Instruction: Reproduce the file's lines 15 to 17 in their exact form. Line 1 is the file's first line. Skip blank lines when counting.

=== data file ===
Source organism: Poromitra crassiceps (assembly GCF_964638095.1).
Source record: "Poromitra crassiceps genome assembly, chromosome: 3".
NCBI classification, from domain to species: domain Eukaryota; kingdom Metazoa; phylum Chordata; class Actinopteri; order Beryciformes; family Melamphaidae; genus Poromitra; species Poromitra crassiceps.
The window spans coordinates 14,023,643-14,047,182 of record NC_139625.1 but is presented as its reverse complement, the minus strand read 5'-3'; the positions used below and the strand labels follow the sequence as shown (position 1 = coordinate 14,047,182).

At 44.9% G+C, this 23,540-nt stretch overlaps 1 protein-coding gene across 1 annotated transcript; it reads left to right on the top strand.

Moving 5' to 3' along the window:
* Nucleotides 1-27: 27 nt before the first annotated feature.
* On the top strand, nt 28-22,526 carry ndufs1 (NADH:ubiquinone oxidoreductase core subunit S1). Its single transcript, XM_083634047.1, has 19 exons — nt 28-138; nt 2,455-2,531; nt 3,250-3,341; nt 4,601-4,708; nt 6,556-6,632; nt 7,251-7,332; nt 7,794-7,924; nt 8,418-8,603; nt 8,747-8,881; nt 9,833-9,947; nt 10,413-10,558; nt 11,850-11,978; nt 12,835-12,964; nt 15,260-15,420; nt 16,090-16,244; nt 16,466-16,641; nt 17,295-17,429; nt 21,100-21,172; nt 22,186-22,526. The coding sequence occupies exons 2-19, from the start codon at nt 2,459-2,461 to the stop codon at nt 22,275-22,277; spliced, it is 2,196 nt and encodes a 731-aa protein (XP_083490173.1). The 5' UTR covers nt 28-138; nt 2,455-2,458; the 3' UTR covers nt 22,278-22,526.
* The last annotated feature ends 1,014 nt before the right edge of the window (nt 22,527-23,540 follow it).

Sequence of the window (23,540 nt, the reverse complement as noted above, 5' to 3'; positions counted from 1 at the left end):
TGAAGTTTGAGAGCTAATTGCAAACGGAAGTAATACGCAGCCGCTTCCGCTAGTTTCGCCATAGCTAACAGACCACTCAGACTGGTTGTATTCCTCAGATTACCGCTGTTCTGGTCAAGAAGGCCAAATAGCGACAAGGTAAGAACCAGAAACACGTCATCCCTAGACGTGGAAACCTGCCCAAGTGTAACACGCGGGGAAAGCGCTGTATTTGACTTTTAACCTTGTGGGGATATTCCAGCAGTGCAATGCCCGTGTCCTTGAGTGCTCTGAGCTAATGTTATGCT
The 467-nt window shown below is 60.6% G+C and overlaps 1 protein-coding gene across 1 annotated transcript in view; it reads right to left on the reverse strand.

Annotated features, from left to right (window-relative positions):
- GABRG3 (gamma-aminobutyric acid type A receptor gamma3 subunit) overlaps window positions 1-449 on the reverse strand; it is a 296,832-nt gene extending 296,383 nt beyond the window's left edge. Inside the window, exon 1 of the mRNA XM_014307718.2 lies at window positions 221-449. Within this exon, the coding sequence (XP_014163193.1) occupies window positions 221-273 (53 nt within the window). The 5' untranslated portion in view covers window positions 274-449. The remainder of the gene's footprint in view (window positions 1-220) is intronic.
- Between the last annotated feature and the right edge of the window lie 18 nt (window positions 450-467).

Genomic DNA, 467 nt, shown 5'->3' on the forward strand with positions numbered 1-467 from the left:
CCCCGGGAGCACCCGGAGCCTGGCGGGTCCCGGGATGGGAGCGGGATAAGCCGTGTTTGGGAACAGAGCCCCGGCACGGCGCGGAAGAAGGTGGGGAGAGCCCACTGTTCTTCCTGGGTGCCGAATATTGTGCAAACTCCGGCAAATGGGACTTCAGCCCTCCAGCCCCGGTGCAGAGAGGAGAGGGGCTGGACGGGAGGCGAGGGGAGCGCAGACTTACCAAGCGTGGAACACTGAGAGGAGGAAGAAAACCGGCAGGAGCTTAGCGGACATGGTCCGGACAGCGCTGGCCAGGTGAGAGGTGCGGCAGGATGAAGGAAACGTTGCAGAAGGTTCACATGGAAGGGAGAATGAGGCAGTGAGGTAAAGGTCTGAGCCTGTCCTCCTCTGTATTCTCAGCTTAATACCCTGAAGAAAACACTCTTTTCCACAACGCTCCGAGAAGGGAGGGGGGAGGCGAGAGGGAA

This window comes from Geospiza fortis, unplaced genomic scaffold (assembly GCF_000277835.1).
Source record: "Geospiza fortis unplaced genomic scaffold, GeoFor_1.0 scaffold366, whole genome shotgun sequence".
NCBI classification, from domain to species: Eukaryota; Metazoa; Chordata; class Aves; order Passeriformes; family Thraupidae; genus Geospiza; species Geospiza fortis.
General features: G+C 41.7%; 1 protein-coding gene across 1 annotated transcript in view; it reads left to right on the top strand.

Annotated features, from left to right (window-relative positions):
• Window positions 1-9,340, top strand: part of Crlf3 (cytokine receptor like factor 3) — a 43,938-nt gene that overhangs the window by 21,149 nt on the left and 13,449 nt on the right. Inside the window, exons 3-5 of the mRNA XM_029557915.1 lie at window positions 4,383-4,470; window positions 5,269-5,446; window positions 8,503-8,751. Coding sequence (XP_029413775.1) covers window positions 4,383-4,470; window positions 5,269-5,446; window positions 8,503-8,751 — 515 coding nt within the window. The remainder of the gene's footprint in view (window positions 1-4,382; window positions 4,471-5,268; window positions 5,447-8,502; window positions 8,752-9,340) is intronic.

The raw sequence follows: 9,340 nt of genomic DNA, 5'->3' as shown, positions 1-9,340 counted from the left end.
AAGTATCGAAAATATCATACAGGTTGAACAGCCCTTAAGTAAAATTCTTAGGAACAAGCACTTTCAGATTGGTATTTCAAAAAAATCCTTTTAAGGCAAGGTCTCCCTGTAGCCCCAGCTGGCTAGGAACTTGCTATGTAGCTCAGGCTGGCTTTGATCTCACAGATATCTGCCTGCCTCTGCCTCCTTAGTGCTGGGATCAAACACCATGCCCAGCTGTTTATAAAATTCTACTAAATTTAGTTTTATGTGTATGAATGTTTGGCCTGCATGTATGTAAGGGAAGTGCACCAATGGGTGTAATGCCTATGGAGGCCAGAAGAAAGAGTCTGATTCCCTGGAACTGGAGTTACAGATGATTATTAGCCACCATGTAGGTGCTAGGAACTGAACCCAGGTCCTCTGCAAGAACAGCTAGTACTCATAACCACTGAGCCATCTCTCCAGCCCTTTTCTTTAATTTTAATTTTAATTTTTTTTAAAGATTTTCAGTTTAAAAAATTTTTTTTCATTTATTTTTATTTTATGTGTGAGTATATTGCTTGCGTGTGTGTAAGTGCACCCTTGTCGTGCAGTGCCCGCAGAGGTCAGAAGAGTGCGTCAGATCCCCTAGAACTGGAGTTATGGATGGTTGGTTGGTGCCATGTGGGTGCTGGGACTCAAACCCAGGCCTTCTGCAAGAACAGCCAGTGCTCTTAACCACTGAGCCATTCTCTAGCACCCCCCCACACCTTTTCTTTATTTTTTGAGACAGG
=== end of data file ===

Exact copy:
- Between the last annotated feature and the right edge of the window lie 18 nt (window positions 450-467).

Genomic DNA, 467 nt, shown 5'->3' on the forward strand with positions numbered 1-467 from the left:
CCCCGGGAGCACCCGGAGCCTGGCGGGTCCCGGGATGGGAGCGGGATAAGCCGTGTTTGGGAACAGAGCCCCGGCACGGCGCGGAAGAAGGTGGGGAGAGCCCACTGTTCTTCCTGGGTGCCGAATATTGTGCAAACTCCGGCAAATGGGACTTCAGCCCTCCAGCCCCGGTGCAGAGAGGAGAGGGGCTGGACGGGAGGCGAGGGGAGCGCAGACTTACCAAGCGTGGAACACTGAGAGGAGGAAGAAAACCGGCAGGAGCTTAGCGGACATGGTCCGGACAGCGCTGGCCAGGTGAGAGGTGCGGCAGGATGAAGGAAACGTTGCAGAAGGTTCACATGGAAGGGAGAATGAGGCAGTGAGGTAAAGGTCTGAGCCTGTCCTCCTCTGTATTCTCAGCTTAATACCCTGAAGAAAACACTCTTTTCCACAACGCTCCGAGAAGGGAGGGGGGAGGCGAGAGGGAA